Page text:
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Rethinking Paul's Rhetorical Education: Comparative Rhetoric and 2 Corinthians 10–13
by Ryan S. Schellenberg
SBL Press, 2013
Cloth: 978-1-58983-781-2 | Paper: 978-1-58983-779-9 | eISBN: 978-1-58983-780-5
Library of Congress Classification BS2675.52.S344 2013
Dewey Decimal Classification 227.306

ABOUT THIS BOOK | AUTHOR BIOGRAPHY | TOC | AWARDS
ABOUT THIS BOOK
Winner of the Canadian Society of Biblical Studies 2015 F. W. Beare Award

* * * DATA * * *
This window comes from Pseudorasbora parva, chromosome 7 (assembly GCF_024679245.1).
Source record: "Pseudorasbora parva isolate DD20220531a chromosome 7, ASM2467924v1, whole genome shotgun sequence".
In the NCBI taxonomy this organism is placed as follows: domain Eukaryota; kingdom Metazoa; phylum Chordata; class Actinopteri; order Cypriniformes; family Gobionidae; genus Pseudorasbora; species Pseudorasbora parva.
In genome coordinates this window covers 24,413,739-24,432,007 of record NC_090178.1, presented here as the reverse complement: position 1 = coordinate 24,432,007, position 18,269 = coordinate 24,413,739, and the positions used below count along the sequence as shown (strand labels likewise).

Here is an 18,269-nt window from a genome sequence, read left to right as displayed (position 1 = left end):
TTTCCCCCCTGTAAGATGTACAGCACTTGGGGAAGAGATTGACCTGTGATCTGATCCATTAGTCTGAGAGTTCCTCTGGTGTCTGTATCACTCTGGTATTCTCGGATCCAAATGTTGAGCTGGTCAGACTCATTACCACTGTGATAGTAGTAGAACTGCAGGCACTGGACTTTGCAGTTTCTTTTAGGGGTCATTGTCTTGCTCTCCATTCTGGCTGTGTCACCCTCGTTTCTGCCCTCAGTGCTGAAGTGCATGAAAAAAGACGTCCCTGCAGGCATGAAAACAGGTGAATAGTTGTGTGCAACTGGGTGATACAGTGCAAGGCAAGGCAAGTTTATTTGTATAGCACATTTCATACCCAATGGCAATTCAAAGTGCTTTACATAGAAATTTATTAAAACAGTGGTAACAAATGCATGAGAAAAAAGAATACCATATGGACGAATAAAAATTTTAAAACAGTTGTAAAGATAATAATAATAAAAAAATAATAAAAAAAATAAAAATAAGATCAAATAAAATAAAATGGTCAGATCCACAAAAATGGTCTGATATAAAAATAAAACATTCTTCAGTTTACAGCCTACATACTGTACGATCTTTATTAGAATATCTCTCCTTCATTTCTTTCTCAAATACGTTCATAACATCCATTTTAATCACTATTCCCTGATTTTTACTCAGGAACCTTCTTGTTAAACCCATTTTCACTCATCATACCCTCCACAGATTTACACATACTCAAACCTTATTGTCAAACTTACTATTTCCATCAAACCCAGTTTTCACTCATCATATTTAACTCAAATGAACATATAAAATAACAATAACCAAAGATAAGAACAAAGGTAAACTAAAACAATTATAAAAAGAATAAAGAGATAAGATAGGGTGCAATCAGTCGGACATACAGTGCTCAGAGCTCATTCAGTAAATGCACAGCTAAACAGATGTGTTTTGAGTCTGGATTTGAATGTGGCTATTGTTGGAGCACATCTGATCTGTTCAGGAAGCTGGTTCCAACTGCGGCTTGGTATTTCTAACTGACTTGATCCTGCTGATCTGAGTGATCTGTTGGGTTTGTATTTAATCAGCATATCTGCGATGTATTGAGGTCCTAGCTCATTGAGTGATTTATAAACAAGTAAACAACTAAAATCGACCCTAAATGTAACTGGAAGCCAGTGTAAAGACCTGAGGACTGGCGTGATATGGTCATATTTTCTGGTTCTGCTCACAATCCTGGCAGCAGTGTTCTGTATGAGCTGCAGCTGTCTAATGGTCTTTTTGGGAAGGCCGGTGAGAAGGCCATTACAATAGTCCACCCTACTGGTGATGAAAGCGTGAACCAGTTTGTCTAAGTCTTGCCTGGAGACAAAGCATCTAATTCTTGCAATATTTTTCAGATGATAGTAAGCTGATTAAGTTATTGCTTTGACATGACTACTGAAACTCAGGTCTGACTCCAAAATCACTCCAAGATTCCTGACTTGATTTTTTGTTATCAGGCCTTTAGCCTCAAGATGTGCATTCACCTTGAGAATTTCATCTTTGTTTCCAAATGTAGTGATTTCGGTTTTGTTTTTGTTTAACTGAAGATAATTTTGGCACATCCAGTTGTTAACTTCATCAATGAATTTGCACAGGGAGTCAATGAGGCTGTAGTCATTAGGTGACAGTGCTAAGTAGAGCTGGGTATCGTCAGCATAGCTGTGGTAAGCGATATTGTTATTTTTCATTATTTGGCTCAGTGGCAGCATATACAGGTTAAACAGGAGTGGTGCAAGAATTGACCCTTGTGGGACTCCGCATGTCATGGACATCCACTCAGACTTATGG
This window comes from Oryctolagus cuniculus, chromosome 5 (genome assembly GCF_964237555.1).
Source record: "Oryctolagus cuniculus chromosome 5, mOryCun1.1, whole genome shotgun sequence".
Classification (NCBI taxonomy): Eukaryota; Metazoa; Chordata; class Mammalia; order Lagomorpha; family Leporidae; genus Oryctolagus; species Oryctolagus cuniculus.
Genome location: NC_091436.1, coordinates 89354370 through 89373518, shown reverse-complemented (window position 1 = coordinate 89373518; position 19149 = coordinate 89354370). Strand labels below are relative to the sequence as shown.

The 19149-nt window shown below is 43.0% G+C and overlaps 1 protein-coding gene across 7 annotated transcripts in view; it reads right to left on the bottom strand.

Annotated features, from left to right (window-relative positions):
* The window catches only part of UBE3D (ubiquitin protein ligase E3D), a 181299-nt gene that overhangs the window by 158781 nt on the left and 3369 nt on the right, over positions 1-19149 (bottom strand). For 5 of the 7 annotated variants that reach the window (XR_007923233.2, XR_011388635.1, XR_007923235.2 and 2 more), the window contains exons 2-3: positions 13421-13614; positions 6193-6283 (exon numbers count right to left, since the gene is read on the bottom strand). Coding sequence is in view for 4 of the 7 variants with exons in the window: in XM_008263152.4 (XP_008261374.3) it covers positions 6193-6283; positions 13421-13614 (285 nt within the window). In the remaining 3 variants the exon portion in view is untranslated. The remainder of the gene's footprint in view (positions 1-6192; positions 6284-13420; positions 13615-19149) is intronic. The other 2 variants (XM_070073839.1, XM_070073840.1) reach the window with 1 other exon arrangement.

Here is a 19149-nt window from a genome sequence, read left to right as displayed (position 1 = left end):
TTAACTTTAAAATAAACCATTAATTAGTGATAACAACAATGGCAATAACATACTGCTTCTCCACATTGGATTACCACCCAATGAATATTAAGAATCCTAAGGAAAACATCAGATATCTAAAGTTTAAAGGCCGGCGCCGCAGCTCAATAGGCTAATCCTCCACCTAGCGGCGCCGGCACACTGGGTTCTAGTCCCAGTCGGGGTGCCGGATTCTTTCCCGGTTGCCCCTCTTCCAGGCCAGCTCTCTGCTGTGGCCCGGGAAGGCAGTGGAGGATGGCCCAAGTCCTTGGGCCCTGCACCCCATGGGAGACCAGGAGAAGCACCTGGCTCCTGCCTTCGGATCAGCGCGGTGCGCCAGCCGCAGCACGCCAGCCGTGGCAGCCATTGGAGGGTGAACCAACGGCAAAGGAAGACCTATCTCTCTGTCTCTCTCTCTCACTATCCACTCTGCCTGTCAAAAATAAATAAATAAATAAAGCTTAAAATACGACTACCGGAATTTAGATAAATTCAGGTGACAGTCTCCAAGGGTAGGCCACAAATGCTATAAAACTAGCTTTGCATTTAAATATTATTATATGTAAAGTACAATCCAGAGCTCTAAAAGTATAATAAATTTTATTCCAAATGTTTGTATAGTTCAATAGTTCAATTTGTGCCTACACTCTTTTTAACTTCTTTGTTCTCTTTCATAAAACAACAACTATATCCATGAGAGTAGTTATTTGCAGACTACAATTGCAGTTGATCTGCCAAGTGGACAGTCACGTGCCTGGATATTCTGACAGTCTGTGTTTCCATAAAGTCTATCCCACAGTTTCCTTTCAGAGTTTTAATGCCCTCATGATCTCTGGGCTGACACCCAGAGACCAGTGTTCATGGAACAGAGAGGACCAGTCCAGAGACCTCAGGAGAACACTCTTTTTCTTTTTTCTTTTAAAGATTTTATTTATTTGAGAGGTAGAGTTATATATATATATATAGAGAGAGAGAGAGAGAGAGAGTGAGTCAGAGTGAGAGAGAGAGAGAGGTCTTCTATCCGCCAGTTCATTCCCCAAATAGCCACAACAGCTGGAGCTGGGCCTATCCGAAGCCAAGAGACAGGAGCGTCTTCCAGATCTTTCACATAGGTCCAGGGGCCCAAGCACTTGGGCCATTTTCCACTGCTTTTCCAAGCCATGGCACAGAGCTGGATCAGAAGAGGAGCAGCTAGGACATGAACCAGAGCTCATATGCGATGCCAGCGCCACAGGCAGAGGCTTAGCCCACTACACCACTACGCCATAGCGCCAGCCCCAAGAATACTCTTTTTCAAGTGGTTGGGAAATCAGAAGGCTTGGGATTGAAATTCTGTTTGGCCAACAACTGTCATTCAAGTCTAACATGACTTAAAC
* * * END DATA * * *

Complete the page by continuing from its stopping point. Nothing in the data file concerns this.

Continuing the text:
Did Paul have formal training in Greco-Roman rhetoric, or did he learn what he knew of persuasion informally, as social practice? Pauline scholars recognize the importance of this question both for determining Paul’s social status and for conceptualizing the nature of his letters, but they have been unable to reach a consensus. Using 2 Corinthians 10–13 as a test case, Ryan Schellenberg undertakes a set of comparisons with non-Western speakers—most compellingly, the Seneca orator Red Jacket—to demonstrate that the rhetorical strategies Paul employs in this text are also attested in speakers known to have had no formal training in Greco-Roman rhetoric. Since there are no specific indicators of formal training in the way Paul uses these strategies, their appearance in his letters does not constitute evidence that Paul received formal rhetorical education.


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